I don’t really want to be drugged up, I just want to not suffer unnecessarily. Is that really too much to ask?

    1. Oh, and I meant to say, sister, I feel your pain! That kind of disclosure is (arguably, I guess) illegal in the US, and most providers are pretty paranoid about following the rules.

      1. Thanks DeeDee. I’m not sure if it’s actually illegal here but I’ve never heard of it happening here, although this doctor and counsellor had a system all set up to do it. Scary!

      2. We literally have to sign paperwork to see our own records or have a spouse discuss anything health-related with any provider. So it’s a big deal here, lawsuit potential and everything. There are exceptions if you’re a danger to yourself or others, of course, but they’d have to really be able to demonstrate that in order to get away with disclosure without a signed form.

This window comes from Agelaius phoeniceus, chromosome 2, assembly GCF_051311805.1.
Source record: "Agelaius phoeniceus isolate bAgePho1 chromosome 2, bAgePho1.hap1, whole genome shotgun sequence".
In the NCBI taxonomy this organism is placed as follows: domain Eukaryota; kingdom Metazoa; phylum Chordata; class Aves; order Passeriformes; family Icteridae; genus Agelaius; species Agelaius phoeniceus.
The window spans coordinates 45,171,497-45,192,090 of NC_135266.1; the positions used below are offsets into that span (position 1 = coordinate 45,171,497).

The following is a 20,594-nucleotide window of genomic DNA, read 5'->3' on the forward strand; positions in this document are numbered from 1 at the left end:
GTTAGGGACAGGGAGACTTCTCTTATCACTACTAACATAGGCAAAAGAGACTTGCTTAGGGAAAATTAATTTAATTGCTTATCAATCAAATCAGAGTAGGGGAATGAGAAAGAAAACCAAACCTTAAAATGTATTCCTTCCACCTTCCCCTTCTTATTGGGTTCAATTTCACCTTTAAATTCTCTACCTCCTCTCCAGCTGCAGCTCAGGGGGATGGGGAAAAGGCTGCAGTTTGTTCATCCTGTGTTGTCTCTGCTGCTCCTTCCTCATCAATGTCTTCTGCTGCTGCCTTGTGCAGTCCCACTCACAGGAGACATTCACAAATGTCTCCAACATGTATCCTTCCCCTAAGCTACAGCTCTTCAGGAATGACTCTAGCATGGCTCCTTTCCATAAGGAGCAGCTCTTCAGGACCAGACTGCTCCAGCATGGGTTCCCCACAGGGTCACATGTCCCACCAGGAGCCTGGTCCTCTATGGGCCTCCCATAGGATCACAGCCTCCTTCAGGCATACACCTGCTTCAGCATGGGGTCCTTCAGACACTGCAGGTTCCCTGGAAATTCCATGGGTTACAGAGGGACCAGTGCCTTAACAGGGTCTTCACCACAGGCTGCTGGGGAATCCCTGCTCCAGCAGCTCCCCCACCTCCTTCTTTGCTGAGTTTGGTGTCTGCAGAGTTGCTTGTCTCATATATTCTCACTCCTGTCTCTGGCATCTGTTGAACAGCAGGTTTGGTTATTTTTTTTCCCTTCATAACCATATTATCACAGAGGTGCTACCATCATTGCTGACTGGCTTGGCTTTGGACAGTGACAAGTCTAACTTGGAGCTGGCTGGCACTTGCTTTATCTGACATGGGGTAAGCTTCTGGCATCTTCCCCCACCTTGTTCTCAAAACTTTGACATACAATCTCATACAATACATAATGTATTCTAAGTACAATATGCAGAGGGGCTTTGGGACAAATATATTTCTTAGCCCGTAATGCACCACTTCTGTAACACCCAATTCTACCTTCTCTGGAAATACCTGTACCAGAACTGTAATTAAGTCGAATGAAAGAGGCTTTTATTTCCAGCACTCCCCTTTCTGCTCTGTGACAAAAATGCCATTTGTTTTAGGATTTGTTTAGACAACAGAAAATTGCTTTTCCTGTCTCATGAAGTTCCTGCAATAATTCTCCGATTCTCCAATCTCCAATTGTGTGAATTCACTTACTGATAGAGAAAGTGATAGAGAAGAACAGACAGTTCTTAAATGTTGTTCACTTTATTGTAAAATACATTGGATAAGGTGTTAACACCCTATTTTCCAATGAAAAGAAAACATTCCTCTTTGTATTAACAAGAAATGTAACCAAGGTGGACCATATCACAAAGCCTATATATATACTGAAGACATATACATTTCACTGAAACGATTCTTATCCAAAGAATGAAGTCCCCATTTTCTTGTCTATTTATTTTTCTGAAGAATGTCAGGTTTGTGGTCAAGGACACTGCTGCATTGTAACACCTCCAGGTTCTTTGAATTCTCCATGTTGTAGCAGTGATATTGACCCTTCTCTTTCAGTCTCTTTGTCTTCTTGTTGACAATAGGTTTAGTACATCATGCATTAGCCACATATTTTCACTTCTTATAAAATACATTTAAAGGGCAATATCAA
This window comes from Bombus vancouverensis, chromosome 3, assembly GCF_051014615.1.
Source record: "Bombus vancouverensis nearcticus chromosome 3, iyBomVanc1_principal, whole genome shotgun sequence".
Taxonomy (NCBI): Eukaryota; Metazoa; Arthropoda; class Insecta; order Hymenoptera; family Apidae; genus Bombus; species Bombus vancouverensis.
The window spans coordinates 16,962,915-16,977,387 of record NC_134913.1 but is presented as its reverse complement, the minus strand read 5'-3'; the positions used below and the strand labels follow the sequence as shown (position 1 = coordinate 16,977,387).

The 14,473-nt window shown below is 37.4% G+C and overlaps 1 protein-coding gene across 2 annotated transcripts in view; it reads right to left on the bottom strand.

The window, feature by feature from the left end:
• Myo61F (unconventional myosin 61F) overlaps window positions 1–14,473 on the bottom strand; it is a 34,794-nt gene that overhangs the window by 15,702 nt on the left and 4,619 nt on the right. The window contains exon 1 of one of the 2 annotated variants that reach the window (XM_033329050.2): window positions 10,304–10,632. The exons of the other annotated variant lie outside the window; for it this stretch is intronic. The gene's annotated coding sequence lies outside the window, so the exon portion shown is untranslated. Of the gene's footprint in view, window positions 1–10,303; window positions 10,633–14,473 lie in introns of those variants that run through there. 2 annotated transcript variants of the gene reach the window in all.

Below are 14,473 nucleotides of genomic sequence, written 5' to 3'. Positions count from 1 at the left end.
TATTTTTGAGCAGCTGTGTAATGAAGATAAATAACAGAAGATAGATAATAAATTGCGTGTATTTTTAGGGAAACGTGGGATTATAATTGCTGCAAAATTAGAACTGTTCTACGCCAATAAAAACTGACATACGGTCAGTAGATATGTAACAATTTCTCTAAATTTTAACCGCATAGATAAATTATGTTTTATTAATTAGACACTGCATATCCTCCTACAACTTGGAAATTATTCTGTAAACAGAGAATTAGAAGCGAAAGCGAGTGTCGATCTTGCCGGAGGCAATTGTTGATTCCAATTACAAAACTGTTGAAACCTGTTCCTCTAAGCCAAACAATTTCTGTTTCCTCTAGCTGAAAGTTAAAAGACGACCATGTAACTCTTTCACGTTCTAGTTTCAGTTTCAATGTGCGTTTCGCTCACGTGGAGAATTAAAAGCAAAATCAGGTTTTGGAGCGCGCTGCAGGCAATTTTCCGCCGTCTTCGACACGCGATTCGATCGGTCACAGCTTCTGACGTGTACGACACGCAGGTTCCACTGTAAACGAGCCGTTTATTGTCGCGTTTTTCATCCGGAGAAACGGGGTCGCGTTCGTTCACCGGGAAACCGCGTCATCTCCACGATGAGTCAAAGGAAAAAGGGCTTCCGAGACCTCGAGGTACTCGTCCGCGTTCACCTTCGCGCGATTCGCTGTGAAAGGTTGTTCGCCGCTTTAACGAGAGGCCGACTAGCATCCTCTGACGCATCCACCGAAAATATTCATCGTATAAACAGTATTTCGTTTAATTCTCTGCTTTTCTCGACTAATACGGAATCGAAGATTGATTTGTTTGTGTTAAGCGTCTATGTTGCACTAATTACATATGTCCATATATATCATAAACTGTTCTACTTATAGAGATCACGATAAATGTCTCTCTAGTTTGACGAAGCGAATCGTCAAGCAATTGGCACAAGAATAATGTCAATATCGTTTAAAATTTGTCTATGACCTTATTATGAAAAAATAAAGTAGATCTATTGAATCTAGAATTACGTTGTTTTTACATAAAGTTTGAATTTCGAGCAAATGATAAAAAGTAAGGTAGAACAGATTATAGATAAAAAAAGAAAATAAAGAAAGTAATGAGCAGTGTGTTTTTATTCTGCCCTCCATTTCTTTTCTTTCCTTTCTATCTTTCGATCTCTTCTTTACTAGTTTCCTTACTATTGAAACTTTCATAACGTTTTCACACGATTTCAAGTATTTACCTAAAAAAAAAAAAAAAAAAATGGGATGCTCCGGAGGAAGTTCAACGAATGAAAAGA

2. It certainly doesn’t seem too much to me. I wonder whether they just have too many dodgy requests for pain meds and so they have lost the ability to identify the genuine cases. Then again, I uncharitably think some of them are simply useless at their jobs. I’m glad you’ve got the meds now.

      1. Apparently opiate addiction is the big scourge in America. They’ve given them out too freely in the past and now there are a lot of people addicted, or so the story goes.

        I agree with your uncharitable conclusions. I think there’s a glaring lack of compassion. But I’m glad to have the anxiety meds now (for however long that lasts…) and though I still can’t get pain meds, I finally got treatment that addresses the cause of the pain! Amazing.